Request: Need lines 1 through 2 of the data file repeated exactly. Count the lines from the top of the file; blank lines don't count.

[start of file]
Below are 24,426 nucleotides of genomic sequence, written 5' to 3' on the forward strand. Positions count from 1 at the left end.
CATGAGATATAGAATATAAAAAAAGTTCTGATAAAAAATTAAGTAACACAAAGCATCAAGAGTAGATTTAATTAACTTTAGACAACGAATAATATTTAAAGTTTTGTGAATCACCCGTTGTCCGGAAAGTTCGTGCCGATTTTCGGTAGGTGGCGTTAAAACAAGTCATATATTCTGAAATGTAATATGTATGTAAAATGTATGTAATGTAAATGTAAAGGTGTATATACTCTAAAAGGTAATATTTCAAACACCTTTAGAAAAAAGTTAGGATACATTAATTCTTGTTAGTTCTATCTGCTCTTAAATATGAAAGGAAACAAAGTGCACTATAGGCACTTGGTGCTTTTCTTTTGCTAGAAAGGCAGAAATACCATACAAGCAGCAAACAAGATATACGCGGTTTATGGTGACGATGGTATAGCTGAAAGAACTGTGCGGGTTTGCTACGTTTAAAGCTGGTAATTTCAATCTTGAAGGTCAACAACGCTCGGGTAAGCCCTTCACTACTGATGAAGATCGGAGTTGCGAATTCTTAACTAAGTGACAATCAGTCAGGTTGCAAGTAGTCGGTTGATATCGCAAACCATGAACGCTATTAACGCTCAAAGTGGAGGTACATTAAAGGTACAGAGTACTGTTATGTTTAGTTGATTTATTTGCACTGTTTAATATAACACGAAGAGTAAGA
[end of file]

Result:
Below are 24,426 nucleotides of genomic sequence, written 5' to 3' on the forward strand. Positions count from 1 at the left end.
CATGAGATATAGAATATAAAAAAAGTTCTGATAAAAAATTAAGTAACACAAAGCATCAAGAGTAGATTTAATTAACTTTAGACAACGAATAATATTTAAAGTTTTGTGAATCACCCGTTGTCCGGAAAGTTCGTGCCGATTTTCGGTAGGTGGCGTTAAAACAAGTCATATATTCTGAAATGTAATATGTATGTAAAATGTATGTAATGTAAATGTAAAGGTGTATATACTCTAAAAGGTAATATTTCAAACACCTTTAGAAAAAAGTTAGGATACATTAATTCTTGTTAGTTCTATCTGCTCTTAAATATGAAAGGAAACAAAGTGCACTATAGGCACTTGGTGCTTTTCTTTTGCTAGAAAGGCAGAAATACCATACAAGCAGCAAACAAGATATACGCGGTTTATGGTGACGATGGTATAGCTGAAAGAACTGTGCGGGTTTGCTACGTTTAAAGCTGGTAATTTCAATCTTGAAGGTCAACAACGCTCGGGTAAGCCCTTCACTACTGATGAAGATCGGAGTTGCGAATTCTTAACTAAGTGACAATCAGTCAGGTTGCAAGTAGTCGGTTGATATCGCAAACCATGAACGCTATTAACGCTCAAAGTGGAGGTACATTAAAGGTACAGAGTACTGTTATGTTTAGTTGATTTATTTGCACTGTTTAATATAACACGAAGAGTAAGA